This Group Is Dedicated To Posting Pics Of Cats’ “Murder Mittens” And Here Are Their 40 Best Pics (New Pics)
Cats can be so cute, we might even forget they're deadly predators while petting them. Of course, make one wrong move (like touching their belly) and they will instantly remind you of it with bites and scratches.
Even though it's fairly young (the sub was created in 2018), it already has 168,000 members, posting pictures of adorably fearsome cats who love to show off their claws and remind everyone of who's boss! Here are some of them.
He Is Mine
Cats evolved to be highly stealthy because they are both predators (who often need to be able to get fairly close to their prey before attacking) and prey (who need to be able to move around in their environment without being preyed upon by a larger predator), and they don't "forget" their instincts even if they move in with humans.
Lucy Hoile, a Certified Clinical Animal Behaviourist (CCAB) who specializes in cats, told Fashion Life these animals hunt even when they're not hungry. "A well-fed cat will still have the innate drive to hunt when the opportunity arises," she said.
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They are simply not meant to sit around. "Cats need to display natural behaviors, such as hunting, to maintain emotional wellbeing," Hoile continued. "Without an appropriate opportunity to do this, they will find their own outlets: ambushing owners' ankles or other unsuspecting cats, potentially causing huge problems."
The good thing is that we can help them foster their instincts. And it's not that hard, too. "Play with them!" Hoile said. "Playing with toys provides an opportunity for cats to show the same behaviors they display when hunting - stalking, chasing, grabbing, and biting."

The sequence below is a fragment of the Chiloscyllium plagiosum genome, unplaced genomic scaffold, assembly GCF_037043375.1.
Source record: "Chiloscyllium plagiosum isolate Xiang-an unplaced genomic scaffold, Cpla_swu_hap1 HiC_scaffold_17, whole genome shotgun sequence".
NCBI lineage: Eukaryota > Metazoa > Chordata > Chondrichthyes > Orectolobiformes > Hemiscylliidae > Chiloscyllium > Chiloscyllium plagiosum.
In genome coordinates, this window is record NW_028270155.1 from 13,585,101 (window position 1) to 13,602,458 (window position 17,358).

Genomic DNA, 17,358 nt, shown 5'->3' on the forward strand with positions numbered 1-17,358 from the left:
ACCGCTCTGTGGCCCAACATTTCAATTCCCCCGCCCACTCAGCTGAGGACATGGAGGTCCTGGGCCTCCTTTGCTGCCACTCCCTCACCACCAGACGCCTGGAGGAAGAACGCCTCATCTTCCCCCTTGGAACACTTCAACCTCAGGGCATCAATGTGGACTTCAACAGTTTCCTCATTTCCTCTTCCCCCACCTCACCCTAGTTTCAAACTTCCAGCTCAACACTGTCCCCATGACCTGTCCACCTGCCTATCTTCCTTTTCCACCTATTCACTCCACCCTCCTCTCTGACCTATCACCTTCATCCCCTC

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In our earlier piece where we showed kitties preparing for their first sneak attack, cat behavior expert Dr. Marci L. Koski said that it's also important to know that your cat isn't done playing even if it stops after a couple of minutes.
When cats hunt, they go through the following prey sequence: 1) staring, 2) stalking and chasing, 3) pouncing and grabbing, and 4) performing a kill bite. And if they seem to have calmed down, that doesn't automatically mean they lost interest!
"They've just gone back to the first step in the prey sequence -- staring. So keep moving the wand toy and keep your cat engaged (even if it's just staring). You can give your kitty a short break or change lures to reengage them, but don't give up!" Dr. Koski explained.
"Play sessions will be more intense for younger cats, but even older kitties and special needs kitties love to play. Following a play session, give your cat a meal to initiate the hunt-eat-groom-sleep sequence, which is another thing that cats naturally do. You'll find your cat is more relaxed and content if you can stick to a routine schedule focused around play and meals."
Just keep in mind that you can end up with a few "battle scars" after some quality time with your precious kitty.